Planting Trees For Wildlife

The key to any piece of property is having the key elements of what a whitetail needs. A landowner needs to identify a property’s strengths and weaknesses then work to fill those. In the case of this property, cover is abundant, but hard and soft mast is sparse. This week, we’re working with Allen Deese of The Wildlife Group on planting mast producing trees to increase the long-term food source.

Planting trees is more than just digging a hole and covering a rootball. Careful planning and care must be taken to ensure success. The best time to plant trees is in late fall or winter when trees are dormant. We planted AU Buck Series Chestnuts from The Wildlife Group which offer a continuos drop through the months of September, October, and November. When planting these trees or any trees, be sure to keep the base of the planted tree an inch or so above the soil. Over time, the soil will settle and if you plant the root ball flush with the soil, a depression will form around it and could kill the tree.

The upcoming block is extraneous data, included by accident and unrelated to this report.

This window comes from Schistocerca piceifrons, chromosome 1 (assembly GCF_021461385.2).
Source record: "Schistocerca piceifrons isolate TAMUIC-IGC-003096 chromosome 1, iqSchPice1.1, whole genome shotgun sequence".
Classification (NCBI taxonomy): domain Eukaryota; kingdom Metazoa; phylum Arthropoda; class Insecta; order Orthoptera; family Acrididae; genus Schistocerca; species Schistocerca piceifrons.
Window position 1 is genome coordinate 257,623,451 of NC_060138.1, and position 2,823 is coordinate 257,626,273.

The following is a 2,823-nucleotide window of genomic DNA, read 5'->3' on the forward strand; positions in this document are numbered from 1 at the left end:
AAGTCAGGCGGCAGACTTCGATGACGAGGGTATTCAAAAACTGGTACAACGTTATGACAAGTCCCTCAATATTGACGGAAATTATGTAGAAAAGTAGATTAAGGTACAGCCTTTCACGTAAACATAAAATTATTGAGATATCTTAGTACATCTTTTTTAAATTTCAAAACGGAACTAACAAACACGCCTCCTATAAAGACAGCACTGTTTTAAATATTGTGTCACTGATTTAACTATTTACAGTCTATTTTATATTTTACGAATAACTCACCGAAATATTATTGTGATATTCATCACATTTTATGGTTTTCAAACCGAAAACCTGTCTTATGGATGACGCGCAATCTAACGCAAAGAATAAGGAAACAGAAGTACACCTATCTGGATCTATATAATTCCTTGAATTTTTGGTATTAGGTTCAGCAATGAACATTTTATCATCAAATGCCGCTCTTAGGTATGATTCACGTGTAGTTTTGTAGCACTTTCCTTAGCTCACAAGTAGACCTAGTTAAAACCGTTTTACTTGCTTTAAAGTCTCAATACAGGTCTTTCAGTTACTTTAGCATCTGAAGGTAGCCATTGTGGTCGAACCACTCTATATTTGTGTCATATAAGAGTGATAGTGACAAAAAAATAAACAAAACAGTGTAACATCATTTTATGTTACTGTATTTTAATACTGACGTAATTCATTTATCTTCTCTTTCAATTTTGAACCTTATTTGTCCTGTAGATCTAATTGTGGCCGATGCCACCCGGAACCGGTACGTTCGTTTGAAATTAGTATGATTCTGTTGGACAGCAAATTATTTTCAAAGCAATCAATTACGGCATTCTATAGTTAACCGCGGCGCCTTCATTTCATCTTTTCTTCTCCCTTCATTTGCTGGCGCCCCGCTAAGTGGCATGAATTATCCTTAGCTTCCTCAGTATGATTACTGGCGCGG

For your already planted trees, pruning will help ensure proper growth and peak production. Remove protective tubes and any debris that might have collected. Carefully prune any suckers that may be growing from the base of the tree. Cut interior limbs to open up the tree and allow sunlight to reach all parts. Doing so will help growth and allow the tree to produce fruit from all parts rather than just the exterior. When making these cuts be sure to cut them at an angle that prevents water from collecting. If water were to collect on a cut, over time, it could cause disease and rotten spots that could kill the tree.

Planting fruit and mast trees isn’t an instant food source, but in the years down the road, you can enjoy the benefits of your work. With proper care and planning the first few years, your tree plantings can provide years of food and help fill “limiting factors” on your property.